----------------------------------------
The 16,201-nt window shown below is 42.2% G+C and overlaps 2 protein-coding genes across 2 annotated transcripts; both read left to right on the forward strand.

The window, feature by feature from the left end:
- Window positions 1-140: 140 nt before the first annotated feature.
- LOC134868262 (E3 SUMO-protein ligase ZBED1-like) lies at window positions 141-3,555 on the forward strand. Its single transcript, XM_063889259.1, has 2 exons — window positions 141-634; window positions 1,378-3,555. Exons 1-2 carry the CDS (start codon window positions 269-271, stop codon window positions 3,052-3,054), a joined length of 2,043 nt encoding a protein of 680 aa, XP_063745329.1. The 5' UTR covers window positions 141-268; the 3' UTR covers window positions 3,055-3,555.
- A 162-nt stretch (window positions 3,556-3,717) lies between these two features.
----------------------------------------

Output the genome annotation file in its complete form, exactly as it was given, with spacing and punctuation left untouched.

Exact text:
The 16,201-nt window shown below is 42.2% G+C and overlaps 2 protein-coding genes across 2 annotated transcripts; both read left to right on the forward strand.

The window, feature by feature from the left end:
- Window positions 1-140: 140 nt before the first annotated feature.
- LOC134868262 (E3 SUMO-protein ligase ZBED1-like) lies at window positions 141-3,555 on the forward strand. Its single transcript, XM_063889259.1, has 2 exons — window positions 141-634; window positions 1,378-3,555. Exons 1-2 carry the CDS (start codon window positions 269-271, stop codon window positions 3,052-3,054), a joined length of 2,043 nt encoding a protein of 680 aa, XP_063745329.1. The 5' UTR covers window positions 141-268; the 3' UTR covers window positions 3,055-3,555.
- A 162-nt stretch (window positions 3,556-3,717) lies between these two features.